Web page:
Mr Mark Evans, an economic analyst, with the Natural Resources Governance Institute, on Thursday, said Ghana has found itself ill-equipped to manage the rapid fall in oil prices.
[contextly_sidebar id=”MxBnAU4t1DlTOve3A8PdNxqcXgF1mM4U”]He said the country was not fully prepared to manage swings in commodity prices and to transform its resource revenues into meaningful development outcomes because of huge liabilities incurred in order to pay the wage bill.
Mr Evans told said that in 2011, Ghanaian legislators enacted important governance reforms to manage resource extraction, having been stung by its previous experiences as a gold producer.
The Petroleum Revenue Management Act (PRMA) was meant to save petroleum revenue from other fiscal revenues and enable journalists, civil society groups and parliamentarians to undertake forensic analysis of government’s management of the proceeds from oil.
It also created a framework for managing revenue volatility and savings for the future.
He noted: “The wall built into the government budget to separate petroleum revenues did help create a huge amount of citizen interest in the oil sector and promoted robust oversight.
“However, the last four years offer an important lesson for all of us who have been working to promote effective and accountable financial management in Ghana.
“The benefits of enacting rules for resource revenues are lost if the broader budget is not managed with the same aims. This is something we should carefully consider.”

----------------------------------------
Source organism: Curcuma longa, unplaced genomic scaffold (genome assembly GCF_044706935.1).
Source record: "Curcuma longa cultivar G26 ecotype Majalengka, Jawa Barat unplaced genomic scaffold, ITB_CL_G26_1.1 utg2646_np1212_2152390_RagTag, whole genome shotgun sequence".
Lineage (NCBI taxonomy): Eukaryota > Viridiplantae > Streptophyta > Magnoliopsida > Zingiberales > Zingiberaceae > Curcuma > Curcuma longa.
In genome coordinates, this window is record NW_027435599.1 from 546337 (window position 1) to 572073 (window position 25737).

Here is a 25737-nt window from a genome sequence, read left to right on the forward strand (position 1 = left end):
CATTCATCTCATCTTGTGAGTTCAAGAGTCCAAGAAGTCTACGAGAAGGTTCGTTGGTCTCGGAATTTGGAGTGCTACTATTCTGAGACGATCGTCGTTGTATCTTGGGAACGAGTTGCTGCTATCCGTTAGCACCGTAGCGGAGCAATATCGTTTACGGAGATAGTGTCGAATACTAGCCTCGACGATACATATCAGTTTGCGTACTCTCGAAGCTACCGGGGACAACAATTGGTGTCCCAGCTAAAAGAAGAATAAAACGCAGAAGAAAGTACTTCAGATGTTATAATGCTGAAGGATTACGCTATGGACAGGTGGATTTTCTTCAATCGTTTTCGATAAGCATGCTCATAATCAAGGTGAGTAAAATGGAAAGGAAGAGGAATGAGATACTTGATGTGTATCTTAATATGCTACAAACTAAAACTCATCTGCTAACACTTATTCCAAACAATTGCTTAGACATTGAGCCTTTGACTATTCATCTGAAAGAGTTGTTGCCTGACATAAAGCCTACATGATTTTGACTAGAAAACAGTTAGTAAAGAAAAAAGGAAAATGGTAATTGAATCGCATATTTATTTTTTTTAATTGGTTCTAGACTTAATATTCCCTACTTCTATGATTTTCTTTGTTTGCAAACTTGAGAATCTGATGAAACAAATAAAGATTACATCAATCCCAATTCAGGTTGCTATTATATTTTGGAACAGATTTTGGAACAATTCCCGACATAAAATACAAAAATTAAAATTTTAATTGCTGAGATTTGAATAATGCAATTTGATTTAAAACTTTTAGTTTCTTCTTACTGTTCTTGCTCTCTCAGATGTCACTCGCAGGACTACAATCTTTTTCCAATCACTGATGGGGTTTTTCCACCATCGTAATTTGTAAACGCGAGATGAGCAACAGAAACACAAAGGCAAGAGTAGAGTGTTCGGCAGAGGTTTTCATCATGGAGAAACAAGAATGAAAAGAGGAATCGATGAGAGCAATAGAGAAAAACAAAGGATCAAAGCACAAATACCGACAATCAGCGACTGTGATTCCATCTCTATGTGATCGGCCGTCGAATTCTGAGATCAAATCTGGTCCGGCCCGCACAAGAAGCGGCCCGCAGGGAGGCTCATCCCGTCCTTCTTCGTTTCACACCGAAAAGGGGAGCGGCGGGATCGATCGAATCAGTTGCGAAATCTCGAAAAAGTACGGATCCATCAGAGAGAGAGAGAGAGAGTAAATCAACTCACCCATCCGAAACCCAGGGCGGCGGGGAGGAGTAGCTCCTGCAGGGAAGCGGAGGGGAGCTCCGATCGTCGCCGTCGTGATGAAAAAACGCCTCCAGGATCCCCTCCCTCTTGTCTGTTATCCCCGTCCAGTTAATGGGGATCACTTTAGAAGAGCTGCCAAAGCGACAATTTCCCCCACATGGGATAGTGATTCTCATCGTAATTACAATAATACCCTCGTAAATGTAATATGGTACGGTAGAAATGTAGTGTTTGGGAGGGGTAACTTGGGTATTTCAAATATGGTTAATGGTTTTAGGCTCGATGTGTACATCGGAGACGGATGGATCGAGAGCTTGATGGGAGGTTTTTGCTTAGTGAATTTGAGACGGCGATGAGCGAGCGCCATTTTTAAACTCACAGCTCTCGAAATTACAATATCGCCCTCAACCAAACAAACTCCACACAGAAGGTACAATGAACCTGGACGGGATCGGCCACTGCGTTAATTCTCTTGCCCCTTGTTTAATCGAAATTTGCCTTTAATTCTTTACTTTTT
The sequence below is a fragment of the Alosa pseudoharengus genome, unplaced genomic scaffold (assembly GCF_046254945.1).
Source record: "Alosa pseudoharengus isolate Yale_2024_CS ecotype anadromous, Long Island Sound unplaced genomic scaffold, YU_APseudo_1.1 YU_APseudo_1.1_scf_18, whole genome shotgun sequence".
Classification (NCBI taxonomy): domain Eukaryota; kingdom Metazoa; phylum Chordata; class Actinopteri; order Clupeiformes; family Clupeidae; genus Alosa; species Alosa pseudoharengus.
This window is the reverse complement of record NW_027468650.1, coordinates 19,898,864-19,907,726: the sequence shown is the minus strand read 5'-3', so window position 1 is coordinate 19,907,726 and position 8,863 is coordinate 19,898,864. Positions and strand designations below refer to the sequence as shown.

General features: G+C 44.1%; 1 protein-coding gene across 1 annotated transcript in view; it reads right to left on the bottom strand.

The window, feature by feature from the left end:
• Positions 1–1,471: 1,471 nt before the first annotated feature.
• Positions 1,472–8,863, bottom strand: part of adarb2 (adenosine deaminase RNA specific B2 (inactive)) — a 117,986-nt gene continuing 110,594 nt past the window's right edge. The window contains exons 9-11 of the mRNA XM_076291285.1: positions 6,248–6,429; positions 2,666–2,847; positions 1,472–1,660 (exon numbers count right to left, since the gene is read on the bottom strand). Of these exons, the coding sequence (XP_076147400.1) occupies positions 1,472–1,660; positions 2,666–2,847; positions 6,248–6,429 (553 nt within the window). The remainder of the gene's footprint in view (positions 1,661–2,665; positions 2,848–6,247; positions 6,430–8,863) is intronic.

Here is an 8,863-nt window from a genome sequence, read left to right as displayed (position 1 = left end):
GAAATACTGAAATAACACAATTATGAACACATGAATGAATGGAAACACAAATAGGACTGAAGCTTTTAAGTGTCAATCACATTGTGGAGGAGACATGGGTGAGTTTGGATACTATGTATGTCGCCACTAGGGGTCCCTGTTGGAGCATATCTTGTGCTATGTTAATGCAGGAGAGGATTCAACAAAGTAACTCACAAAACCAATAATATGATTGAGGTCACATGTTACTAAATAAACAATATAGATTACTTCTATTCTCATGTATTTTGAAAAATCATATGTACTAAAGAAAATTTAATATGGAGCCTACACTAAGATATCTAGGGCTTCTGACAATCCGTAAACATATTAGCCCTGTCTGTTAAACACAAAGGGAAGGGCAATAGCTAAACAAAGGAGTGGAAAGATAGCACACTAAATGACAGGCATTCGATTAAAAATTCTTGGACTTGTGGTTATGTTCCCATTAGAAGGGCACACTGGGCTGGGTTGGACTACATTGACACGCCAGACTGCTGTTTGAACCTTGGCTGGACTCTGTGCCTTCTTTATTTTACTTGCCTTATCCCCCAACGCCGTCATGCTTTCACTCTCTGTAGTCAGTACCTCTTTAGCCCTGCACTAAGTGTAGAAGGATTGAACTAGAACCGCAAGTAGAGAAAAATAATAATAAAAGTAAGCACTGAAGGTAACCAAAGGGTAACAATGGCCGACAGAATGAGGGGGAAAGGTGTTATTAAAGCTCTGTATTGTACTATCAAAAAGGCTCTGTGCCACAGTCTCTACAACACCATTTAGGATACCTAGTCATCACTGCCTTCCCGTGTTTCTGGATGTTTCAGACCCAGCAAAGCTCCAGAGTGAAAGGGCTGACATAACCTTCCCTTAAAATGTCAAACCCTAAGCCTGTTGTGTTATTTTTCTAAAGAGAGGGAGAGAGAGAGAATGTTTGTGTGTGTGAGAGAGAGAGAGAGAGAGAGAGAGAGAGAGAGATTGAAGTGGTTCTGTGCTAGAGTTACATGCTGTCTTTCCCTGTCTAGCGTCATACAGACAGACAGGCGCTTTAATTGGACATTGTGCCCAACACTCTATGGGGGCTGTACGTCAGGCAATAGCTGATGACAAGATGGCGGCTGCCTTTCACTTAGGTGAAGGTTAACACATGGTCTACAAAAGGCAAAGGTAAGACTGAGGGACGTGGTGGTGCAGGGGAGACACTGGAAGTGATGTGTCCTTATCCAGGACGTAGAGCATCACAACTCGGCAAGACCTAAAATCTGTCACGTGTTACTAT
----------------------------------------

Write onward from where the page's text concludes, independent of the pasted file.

In Ghana, oil proceeds only contribute about eight per cent to total government revenue.
Mr Evans noted that while the government managed to save GHC1.7 billion (USD 500 million) in its petroleum funds by the end of 2014, the PRMA did nothing to constraint the damaging effects of a GHS 60 billion (USD18 billion) increase in public debt over the same period.
“The PRMA calls for a majority of annual expenditures, officially designated as deriving from petroleum revenues, to be directed toward public investment,” he said.
“Capital spending on the whole has actually fallen from about 26 per cent of spending to 17 per cent – since oil production began,” the economic analyst said.
He said organisations such as the Institute of Economic Affairs, the Africa Centre for Energy Policy, the Africa Center for Economic Transformation, along with the Bank of Ghana, had advocated for additional fiscal rules in the management of petroleum revenue.
He said in Ghana, such an approach would have the added benefit of giving the Public Interest and Accountability Committee the mandate to oversee key benchmarks of fiscal responsibility.
He stated: “However, Ghana could benefit from enshrining fiscal limitations in legislation. A limit on recurrent expenditure growth or the fiscal deficit would have made the problematic increases in spending in 2012 a breach of the law.
“While this would not be a foolproof method against the recurrence of such problems, it could help focus minds on these fiscal issues and can serve as a catalyst for much-needed fiscal reform and consensus building.”
Mr Evans advised that “Ghana must carry the spirit of good fiscal governance embodied in Petroleum Revenue Management Act over to the broader budget.”